I just got back from Colorado. Breckenridge specifically. Breckenridge is at 9200 ft. Highest mountains around there go up to 14000 ft. In Charlottesville Va you are at 250 ft. But within 30 minutes you can be over 5000 ft. So the changes in elevation aren’t that dramatic in the Rockies vs the Blue Ridge. And the tree line is about 11000. No trees above 11000. I guess that’s why they call it the Rockies. Trees and beauty everywhere in the Blue Ridge. Don’t know about northern Cali but if I’m going for a drive I’d rather be in the Appalachian mountains over the Rockies. Also I’m getting old. Tough for me to breathe over 10000 ft.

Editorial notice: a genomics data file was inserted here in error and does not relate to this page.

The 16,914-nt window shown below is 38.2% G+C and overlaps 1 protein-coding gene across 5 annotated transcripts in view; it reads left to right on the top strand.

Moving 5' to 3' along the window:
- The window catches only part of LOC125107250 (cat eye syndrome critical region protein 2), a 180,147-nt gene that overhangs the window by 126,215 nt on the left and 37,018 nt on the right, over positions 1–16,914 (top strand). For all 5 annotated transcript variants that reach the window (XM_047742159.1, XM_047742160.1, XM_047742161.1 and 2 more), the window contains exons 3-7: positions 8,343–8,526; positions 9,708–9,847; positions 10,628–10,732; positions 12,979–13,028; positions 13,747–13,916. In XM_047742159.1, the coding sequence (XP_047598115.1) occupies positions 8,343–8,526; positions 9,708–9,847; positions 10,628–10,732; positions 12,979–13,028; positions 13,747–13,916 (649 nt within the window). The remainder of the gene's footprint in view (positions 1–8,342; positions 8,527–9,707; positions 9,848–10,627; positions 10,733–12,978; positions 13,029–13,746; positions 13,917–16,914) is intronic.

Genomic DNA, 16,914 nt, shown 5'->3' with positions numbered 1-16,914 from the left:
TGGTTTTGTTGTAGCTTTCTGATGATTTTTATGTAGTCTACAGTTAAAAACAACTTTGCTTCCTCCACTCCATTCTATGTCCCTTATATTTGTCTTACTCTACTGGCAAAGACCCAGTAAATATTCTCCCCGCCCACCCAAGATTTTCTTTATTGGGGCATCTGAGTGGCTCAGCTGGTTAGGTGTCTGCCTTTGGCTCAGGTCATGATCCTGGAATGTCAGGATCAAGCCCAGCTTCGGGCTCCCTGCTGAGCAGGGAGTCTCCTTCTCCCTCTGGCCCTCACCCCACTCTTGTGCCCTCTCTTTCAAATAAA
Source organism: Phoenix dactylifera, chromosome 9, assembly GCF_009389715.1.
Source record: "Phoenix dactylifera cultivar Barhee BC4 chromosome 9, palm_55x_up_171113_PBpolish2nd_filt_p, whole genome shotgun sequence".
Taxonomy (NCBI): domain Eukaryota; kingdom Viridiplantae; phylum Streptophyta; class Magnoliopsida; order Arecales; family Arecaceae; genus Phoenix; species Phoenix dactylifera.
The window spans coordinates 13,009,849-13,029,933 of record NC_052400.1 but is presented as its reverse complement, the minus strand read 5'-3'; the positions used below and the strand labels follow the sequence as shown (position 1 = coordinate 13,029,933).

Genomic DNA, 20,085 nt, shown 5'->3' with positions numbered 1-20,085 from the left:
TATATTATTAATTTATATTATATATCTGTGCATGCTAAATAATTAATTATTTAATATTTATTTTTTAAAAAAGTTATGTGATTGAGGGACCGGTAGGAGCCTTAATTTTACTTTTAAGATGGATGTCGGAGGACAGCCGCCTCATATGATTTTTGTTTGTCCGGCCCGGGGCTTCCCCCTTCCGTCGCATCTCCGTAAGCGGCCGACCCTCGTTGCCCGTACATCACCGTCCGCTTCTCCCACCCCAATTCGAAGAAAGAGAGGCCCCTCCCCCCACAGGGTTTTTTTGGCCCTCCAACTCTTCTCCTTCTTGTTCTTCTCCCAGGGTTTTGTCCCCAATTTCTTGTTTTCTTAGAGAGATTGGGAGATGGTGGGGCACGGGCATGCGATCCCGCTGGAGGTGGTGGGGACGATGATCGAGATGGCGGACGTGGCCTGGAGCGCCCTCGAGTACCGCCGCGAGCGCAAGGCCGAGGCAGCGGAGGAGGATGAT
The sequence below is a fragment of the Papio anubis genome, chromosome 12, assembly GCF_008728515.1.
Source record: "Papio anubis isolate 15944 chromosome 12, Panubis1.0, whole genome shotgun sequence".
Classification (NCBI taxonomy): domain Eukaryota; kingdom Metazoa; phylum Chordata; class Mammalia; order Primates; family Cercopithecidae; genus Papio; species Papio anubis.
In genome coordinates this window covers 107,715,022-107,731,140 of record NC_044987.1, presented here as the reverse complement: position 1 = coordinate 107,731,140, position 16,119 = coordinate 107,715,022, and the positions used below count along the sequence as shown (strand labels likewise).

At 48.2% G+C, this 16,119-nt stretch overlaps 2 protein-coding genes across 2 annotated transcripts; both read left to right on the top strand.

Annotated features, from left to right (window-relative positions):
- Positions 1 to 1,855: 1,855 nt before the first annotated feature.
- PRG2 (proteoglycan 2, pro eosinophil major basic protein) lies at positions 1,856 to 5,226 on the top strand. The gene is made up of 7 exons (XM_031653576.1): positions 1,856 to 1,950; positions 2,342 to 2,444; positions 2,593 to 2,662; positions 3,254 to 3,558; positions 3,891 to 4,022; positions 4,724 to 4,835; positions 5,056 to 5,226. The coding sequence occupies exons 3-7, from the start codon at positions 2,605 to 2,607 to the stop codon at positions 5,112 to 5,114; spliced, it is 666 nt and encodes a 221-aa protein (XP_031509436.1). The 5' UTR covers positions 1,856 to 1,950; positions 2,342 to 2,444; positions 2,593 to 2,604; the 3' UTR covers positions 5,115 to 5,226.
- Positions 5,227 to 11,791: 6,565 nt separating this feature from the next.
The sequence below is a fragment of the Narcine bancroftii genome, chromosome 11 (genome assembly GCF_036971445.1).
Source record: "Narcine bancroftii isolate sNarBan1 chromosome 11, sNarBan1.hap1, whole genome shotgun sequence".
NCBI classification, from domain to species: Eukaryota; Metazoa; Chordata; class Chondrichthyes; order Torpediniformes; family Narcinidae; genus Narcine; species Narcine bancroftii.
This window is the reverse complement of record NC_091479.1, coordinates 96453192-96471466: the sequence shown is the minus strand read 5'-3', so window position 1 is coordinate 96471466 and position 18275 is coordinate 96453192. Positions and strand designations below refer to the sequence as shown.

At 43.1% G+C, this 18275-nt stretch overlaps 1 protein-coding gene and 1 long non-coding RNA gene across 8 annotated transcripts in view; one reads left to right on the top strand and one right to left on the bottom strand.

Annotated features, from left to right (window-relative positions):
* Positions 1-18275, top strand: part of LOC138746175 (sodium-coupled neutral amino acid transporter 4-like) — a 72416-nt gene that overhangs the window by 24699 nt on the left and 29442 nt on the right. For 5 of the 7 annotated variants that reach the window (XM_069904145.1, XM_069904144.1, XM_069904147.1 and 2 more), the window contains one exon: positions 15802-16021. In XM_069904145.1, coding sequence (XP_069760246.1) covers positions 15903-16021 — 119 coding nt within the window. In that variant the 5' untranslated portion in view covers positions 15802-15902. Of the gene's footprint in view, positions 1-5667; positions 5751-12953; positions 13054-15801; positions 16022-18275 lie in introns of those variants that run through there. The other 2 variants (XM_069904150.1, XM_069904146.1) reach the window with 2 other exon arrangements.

I rode a bicycle around Breckenridge, CO a few years back as part of a group tour. We could ride uphill all morning (8am - 12PM) to reach a pass at or just above the tree line, and then ride 10 miles downhill on the other side in like 15 minutes. Never had any trouble with wrong-sized jets.
The best part of the whole week (apart from eating at "Slo-Groovin' BBQ in Marble, CO) was visiting the Maroon Bells area, high above Aspen. It took 2-1/2 hours to pedal up to where the scenic parking area was, 11 miles from downtown. We pushed off from the parking lot up there and none of us pedaled until we arrived back in Aspen, about 15 minutes later, and some of us were reaching speeds just above 50mph on some of the steeper straights. That's scary fast on a bicycle.